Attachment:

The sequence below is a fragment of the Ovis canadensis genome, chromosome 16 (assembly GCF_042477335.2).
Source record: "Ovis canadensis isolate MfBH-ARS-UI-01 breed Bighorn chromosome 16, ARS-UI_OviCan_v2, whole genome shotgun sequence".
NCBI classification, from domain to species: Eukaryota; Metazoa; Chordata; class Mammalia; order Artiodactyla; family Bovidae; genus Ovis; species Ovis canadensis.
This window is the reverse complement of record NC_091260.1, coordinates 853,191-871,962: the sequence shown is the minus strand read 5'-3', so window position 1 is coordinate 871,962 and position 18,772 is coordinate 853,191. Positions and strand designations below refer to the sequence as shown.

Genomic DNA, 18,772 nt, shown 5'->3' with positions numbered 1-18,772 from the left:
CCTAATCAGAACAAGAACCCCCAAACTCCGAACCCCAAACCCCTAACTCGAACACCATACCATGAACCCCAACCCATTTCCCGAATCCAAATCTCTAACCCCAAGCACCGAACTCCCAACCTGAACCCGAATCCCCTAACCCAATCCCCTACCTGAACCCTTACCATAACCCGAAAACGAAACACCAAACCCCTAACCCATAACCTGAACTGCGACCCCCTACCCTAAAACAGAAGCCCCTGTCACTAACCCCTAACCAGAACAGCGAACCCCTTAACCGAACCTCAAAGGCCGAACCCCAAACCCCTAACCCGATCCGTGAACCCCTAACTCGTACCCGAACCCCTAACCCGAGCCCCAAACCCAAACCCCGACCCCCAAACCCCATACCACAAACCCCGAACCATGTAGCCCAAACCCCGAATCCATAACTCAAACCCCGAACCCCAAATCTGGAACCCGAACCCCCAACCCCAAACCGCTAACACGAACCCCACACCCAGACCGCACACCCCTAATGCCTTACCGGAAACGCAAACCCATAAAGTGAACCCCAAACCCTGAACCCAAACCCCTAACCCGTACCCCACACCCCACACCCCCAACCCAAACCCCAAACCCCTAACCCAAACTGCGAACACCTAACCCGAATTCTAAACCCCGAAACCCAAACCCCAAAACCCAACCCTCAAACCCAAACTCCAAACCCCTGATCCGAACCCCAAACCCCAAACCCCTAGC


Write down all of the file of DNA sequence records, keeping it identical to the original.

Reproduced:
The sequence below is a fragment of the Ovis canadensis genome, chromosome 16 (assembly GCF_042477335.2).
Source record: "Ovis canadensis isolate MfBH-ARS-UI-01 breed Bighorn chromosome 16, ARS-UI_OviCan_v2, whole genome shotgun sequence".
NCBI classification, from domain to species: Eukaryota; Metazoa; Chordata; class Mammalia; order Artiodactyla; family Bovidae; genus Ovis; species Ovis canadensis.
This window is the reverse complement of record NC_091260.1, coordinates 853,191-871,962: the sequence shown is the minus strand read 5'-3', so window position 1 is coordinate 871,962 and position 18,772 is coordinate 853,191. Positions and strand designations below refer to the sequence as shown.

Genomic DNA, 18,772 nt, shown 5'->3' with positions numbered 1-18,772 from the left:
CCTAATCAGAACAAGAACCCCCAAACTCCGAACCCCAAACCCCTAACTCGAACACCATACCATGAACCCCAACCCATTTCCCGAATCCAAATCTCTAACCCCAAGCACCGAACTCCCAACCTGAACCCGAATCCCCTAACCCAATCCCCTACCTGAACCCTTACCATAACCCGAAAACGAAACACCAAACCCCTAACCCATAACCTGAACTGCGACCCCCTACCCTAAAACAGAAGCCCCTGTCACTAACCCCTAACCAGAACAGCGAACCCCTTAACCGAACCTCAAAGGCCGAACCCCAAACCCCTAACCCGATCCGTGAACCCCTAACTCGTACCCGAACCCCTAACCCGAGCCCCAAACCCAAACCCCGACCCCCAAACCCCATACCACAAACCCCGAACCATGTAGCCCAAACCCCGAATCCATAACTCAAACCCCGAACCCCAAATCTGGAACCCGAACCCCCAACCCCAAACCGCTAACACGAACCCCACACCCAGACCGCACACCCCTAATGCCTTACCGGAAACGCAAACCCATAAAGTGAACCCCAAACCCTGAACCCAAACCCCTAACCCGTACCCCACACCCCACACCCCCAACCCAAACCCCAAACCCCTAACCCAAACTGCGAACACCTAACCCGAATTCTAAACCCCGAAACCCAAACCCCAAAACCCAACCCTCAAACCCAAACTCCAAACCCCTGATCCGAACCCCAAACCCCAAACCCCTAGC